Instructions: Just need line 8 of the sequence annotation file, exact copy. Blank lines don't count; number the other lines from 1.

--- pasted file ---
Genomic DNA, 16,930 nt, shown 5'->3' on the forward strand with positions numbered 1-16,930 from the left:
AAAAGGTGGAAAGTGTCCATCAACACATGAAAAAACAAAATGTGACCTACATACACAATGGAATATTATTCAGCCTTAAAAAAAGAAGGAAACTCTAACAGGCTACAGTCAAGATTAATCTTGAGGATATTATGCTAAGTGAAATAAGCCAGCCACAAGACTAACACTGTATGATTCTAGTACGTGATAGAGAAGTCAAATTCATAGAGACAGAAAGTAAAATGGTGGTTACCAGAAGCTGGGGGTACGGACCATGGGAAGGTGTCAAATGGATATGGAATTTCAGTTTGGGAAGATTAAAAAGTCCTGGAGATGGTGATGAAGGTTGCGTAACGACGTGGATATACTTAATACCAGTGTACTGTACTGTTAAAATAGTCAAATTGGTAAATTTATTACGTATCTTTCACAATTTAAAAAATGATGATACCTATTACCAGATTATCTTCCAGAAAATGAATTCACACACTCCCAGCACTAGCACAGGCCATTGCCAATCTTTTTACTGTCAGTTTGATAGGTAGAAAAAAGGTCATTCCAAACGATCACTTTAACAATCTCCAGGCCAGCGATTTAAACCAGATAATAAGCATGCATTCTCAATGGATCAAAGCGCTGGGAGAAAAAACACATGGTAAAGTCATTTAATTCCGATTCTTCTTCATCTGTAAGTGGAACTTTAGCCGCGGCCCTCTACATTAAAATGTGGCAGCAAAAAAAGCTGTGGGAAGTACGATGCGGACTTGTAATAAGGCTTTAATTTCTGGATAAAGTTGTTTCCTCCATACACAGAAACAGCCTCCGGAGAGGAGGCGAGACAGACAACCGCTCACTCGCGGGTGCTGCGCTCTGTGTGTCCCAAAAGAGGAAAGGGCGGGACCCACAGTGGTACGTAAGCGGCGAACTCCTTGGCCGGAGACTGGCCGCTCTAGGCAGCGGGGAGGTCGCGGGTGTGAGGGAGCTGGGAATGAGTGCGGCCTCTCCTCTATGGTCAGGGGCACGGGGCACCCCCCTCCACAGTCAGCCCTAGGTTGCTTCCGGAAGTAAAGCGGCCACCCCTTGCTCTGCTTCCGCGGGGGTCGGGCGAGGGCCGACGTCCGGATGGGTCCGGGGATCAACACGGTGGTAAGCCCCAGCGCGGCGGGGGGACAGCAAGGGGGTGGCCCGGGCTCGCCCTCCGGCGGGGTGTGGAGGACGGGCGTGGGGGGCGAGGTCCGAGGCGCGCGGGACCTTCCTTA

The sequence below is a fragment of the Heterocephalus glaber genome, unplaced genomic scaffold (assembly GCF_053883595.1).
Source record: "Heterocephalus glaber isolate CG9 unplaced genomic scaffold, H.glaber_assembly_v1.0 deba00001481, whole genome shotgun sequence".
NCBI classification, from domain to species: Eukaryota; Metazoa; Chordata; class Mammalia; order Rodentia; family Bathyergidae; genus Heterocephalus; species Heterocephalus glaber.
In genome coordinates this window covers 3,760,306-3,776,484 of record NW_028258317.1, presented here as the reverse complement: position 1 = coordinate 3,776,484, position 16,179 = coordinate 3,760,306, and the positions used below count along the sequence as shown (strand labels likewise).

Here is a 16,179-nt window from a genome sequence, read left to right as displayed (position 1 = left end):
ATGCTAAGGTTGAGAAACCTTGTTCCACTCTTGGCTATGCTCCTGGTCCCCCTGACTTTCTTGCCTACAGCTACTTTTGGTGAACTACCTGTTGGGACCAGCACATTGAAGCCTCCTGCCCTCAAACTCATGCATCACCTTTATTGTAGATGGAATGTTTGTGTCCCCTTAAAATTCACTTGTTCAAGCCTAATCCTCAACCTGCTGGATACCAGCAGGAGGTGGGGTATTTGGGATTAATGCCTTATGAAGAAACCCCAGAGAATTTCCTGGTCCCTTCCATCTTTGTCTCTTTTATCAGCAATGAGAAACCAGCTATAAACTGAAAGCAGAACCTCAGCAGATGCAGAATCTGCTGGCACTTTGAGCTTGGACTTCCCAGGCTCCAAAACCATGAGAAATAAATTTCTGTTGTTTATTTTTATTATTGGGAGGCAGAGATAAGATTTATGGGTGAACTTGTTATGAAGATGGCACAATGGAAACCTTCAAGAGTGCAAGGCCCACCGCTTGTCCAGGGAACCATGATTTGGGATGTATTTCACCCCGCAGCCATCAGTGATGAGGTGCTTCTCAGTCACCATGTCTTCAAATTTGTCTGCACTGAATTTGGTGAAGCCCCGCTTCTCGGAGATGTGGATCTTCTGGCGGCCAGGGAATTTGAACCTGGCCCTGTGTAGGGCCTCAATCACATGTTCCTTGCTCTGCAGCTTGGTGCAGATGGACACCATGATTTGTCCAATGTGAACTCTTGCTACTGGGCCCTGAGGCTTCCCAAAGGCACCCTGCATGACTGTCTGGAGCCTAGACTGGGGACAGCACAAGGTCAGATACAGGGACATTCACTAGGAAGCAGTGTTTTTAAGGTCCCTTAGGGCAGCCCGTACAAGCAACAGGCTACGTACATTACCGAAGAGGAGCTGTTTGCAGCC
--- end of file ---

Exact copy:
ATGCTAAGGTTGAGAAACCTTGTTCCACTCTTGGCTATGCTCCTGGTCCCCCTGACTTTCTTGCCTACAGCTACTTTTGGTGAACTACCTGTTGGGACCAGCACATTGAAGCCTCCTGCCCTCAAACTCATGCATCACCTTTATTGTAGATGGAATGTTTGTGTCCCCTTAAAATTCACTTGTTCAAGCCTAATCCTCAACCTGCTGGATACCAGCAGGAGGTGGGGTATTTGGGATTAATGCCTTATGAAGAAACCCCAGAGAATTTCCTGGTCCCTTCCATCTTTGTCTCTTTTATCAGCAATGAGAAACCAGCTATAAACTGAAAGCAGAACCTCAGCAGATGCAGAATCTGCTGGCACTTTGAGCTTGGACTTCCCAGGCTCCAAAACCATGAGAAATAAATTTCTGTTGTTTATTTTTATTATTGGGAGGCAGAGATAAGATTTATGGGTGAACTTGTTATGAAGATGGCACAATGGAAACCTTCAAGAGTGCAAGGCCCACCGCTTGTCCAGGGAACCATGATTTGGGATGTATTTCACCCCGCAGCCATCAGTGATGAGGTGCTTCTCAGTCACCATGTCTTCAAATTTGTCTGCACTGAATTTGGTGAAGCCCCGCTTCTCGGAGATGTGGATCTTCTGGCGGCCAGGGAATTTGAACCTGGCCCTGTGTAGGGCCTCAATCACATGTTCCTTGCTCTGCAGCTTGGTGCAGATGGACACCATGATTTGTCCAATGTGAACTCTTGCTACTGGGCCCTGAGGCTTCCCAAAGGCACCCTGCATGACTGTCTGGAGCCTAGACTGGGGACAGCACAAGGTCAGATACAGGGACATTCACTAGGAAGCAGTGTTTTTAAGGTCCCTTAGGGCAGCCCGTACAAGCAACAGGCTACGTACATTACCGAAGAGGAGCTGTTTGCAGCC